Ensuring Competency in Open Aortic Aneurysm Repair – Development and Validation of a New Assessment Tool

Publikation: Bidrag til tidsskrift/Konferencebidrag i tidsskrift /Bidrag til avisTidsskriftartikelForskningpeer review

DOI

  • Leizl J. Nayahangan, Copenhagen Academy for Medical Education and Simulation (CAMES)
  • ,
  • Jonathan Lawaetz, Copenhagen Academy for Medical Education and Simulation (CAMES), Københavns Universitet
  • ,
  • Michael Strøm, Københavns Universitet
  • ,
  • Louise de la Motte, Københavns Universitet
  • ,
  • Peter Rørdam, Københavns Universitet
  • ,
  • Bo C. Gottschalksen, Københavns Universitet
  • ,
  • Nikolaj F. Grøndal
  • Martin Græbe, Københavns Universitet
  • ,
  • Jes Sandermann
  • Brian L. Pedersen, Department of Vascular Surgery, University Hospital Rigshospitalet
  • ,
  • Lars Konge, Copenhagen Academy for Medical Education and Simulation (CAMES), Københavns Universitet
  • ,
  • Jonas Eiberg, Copenhagen Academy for Medical Education and Simulation (CAMES), Københavns Universitet

Objective: The aims of this study were to develop a procedure specific assessment tool for open abdominal aortic aneurysm (AAA) repair, gather validity evidence for the tool and establish a pass/fail standard. Methods: Validity was studied based on the contemporary framework by Messick. Three vascular surgeons experienced in open AAA repair and an expert in assessment and validation within medical education developed the OPEn aortic aneurysm Repair Assessment of Technical Expertise (OPERATE) tool. Vascular surgeons with varying experiences performed open AAA repair in a standardised simulation based setting. All procedures were video recorded with the faces anonymised and scored independently by three experts in a mutual blinded setup. The Angoff standard setting method was used to establish a credible pass/fail score. Results: Sixteen novices and nine experienced open vascular surgeons were enrolled. The OPERATE tool achieved high internal consistency (Cronbach's alpha .92) and inter-rater reliability (Cronbach's alpha .95) and was able to differentiate novices and experienced surgeons with mean scores (higher score is better) of 13.4 ± 12 and 25.6 ± 6, respectively (p = .01). The pass/fail score was set high (27.7). One novice passed the test while six experienced surgeons failed. Conclusion: Validity evidence was established for the newly developed OPERATE tool and was able to differentiate between novices and experienced surgeons providing a good argument that this tool can be used for both formative and summative assessment in a simulation based environment. The high pass/fail score emphasises the need for novices to train in a simulation based environment up to a certain level of competency before apprenticeship training in the clinical environment under the tutelage of a supervisor. Familiarisation with the simulation equipment must be ensured before performance is assessed as reflected by the low scores in the experienced group's first attempt.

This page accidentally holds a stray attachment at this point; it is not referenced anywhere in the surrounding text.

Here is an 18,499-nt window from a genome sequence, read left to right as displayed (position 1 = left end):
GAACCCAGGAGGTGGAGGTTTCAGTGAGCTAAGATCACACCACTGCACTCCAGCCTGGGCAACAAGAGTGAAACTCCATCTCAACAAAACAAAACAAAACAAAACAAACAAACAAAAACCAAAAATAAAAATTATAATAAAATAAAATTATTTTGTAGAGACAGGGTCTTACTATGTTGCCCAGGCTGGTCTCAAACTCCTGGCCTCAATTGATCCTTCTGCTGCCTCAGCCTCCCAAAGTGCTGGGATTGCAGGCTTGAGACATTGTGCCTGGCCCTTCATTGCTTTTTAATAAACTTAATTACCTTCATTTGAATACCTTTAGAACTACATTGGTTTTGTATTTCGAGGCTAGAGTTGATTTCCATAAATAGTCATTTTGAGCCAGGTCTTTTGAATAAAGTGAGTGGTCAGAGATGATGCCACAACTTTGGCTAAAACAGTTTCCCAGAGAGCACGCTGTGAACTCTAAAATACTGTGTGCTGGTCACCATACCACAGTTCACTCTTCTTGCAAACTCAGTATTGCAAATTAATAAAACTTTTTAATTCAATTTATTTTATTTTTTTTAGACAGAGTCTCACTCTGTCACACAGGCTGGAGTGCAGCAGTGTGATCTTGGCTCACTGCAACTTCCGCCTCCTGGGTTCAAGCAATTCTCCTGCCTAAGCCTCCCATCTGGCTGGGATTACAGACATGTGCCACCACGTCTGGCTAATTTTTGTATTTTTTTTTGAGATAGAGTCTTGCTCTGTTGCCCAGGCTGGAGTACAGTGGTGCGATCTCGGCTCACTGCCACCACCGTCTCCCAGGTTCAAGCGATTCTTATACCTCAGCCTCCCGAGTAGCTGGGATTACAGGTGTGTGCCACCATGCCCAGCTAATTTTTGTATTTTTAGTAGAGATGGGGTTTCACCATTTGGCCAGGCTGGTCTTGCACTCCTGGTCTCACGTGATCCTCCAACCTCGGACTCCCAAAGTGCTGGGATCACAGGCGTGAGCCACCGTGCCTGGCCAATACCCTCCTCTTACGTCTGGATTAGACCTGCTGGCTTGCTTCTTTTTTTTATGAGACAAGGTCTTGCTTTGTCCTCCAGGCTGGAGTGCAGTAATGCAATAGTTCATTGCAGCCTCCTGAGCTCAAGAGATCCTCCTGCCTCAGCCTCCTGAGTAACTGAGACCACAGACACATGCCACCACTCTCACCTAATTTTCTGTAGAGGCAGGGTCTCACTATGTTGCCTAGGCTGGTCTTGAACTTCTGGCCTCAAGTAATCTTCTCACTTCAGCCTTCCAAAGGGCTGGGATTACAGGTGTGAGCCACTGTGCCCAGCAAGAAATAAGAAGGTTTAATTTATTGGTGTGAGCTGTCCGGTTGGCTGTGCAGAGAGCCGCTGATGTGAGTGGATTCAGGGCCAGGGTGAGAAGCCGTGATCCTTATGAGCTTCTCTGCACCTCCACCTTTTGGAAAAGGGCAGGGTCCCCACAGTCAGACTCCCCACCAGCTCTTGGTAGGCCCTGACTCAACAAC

OriginalsprogEngelsk
TidsskriftEuropean Journal of Vascular and Endovascular Surgery
Vol/bind59
Nummer5
Sider (fra-til)767-774
Antal sider8
ISSN1078-5884
DOI
StatusUdgivet - 2020

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